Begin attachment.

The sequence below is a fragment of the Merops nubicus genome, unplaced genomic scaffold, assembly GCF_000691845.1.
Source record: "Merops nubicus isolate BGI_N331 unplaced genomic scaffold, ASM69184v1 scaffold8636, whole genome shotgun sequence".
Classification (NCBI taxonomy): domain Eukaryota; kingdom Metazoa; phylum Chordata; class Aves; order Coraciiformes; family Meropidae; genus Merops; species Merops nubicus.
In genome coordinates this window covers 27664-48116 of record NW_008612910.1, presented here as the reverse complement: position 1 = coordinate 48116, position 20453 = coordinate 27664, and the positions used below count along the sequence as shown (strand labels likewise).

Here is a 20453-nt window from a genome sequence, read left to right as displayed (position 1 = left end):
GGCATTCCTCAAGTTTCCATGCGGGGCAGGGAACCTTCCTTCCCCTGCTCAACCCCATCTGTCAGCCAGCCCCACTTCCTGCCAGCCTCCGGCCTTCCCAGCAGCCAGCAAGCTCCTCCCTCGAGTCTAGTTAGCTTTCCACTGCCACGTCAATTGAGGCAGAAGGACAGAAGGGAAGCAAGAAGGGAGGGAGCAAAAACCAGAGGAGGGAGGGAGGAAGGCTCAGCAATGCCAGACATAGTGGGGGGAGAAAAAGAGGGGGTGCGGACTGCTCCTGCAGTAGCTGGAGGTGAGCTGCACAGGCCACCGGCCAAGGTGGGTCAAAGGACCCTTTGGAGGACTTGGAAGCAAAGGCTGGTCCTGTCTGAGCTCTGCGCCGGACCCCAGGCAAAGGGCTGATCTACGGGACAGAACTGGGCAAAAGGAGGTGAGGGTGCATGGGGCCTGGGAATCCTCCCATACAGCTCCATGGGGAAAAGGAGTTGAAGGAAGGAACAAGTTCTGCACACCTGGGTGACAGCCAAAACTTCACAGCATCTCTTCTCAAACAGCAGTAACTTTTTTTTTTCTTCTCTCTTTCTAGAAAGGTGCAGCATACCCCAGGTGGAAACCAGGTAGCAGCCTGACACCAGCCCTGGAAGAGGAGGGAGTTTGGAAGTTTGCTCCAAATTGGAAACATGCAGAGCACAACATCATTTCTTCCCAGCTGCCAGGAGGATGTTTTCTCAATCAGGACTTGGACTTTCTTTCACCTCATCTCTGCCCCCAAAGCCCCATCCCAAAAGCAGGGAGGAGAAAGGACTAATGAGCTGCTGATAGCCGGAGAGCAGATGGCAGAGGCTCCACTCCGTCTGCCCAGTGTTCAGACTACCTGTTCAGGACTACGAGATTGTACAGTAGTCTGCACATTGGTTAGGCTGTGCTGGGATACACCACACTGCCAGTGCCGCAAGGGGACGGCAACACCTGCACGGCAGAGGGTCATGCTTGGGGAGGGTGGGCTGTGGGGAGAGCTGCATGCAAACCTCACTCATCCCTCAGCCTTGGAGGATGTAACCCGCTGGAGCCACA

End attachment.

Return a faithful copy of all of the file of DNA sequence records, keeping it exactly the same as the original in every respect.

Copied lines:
The sequence below is a fragment of the Merops nubicus genome, unplaced genomic scaffold, assembly GCF_000691845.1.
Source record: "Merops nubicus isolate BGI_N331 unplaced genomic scaffold, ASM69184v1 scaffold8636, whole genome shotgun sequence".
Classification (NCBI taxonomy): domain Eukaryota; kingdom Metazoa; phylum Chordata; class Aves; order Coraciiformes; family Meropidae; genus Merops; species Merops nubicus.
In genome coordinates this window covers 27664-48116 of record NW_008612910.1, presented here as the reverse complement: position 1 = coordinate 48116, position 20453 = coordinate 27664, and the positions used below count along the sequence as shown (strand labels likewise).

Here is a 20453-nt window from a genome sequence, read left to right as displayed (position 1 = left end):
GGCATTCCTCAAGTTTCCATGCGGGGCAGGGAACCTTCCTTCCCCTGCTCAACCCCATCTGTCAGCCAGCCCCACTTCCTGCCAGCCTCCGGCCTTCCCAGCAGCCAGCAAGCTCCTCCCTCGAGTCTAGTTAGCTTTCCACTGCCACGTCAATTGAGGCAGAAGGACAGAAGGGAAGCAAGAAGGGAGGGAGCAAAAACCAGAGGAGGGAGGGAGGAAGGCTCAGCAATGCCAGACATAGTGGGGGGAGAAAAAGAGGGGGTGCGGACTGCTCCTGCAGTAGCTGGAGGTGAGCTGCACAGGCCACCGGCCAAGGTGGGTCAAAGGACCCTTTGGAGGACTTGGAAGCAAAGGCTGGTCCTGTCTGAGCTCTGCGCCGGACCCCAGGCAAAGGGCTGATCTACGGGACAGAACTGGGCAAAAGGAGGTGAGGGTGCATGGGGCCTGGGAATCCTCCCATACAGCTCCATGGGGAAAAGGAGTTGAAGGAAGGAACAAGTTCTGCACACCTGGGTGACAGCCAAAACTTCACAGCATCTCTTCTCAAACAGCAGTAACTTTTTTTTTTCTTCTCTCTTTCTAGAAAGGTGCAGCATACCCCAGGTGGAAACCAGGTAGCAGCCTGACACCAGCCCTGGAAGAGGAGGGAGTTTGGAAGTTTGCTCCAAATTGGAAACATGCAGAGCACAACATCATTTCTTCCCAGCTGCCAGGAGGATGTTTTCTCAATCAGGACTTGGACTTTCTTTCACCTCATCTCTGCCCCCAAAGCCCCATCCCAAAAGCAGGGAGGAGAAAGGACTAATGAGCTGCTGATAGCCGGAGAGCAGATGGCAGAGGCTCCACTCCGTCTGCCCAGTGTTCAGACTACCTGTTCAGGACTACGAGATTGTACAGTAGTCTGCACATTGGTTAGGCTGTGCTGGGATACACCACACTGCCAGTGCCGCAAGGGGACGGCAACACCTGCACGGCAGAGGGTCATGCTTGGGGAGGGTGGGCTGTGGGGAGAGCTGCATGCAAACCTCACTCATCCCTCAGCCTTGGAGGATGTAACCCGCTGGAGCCACA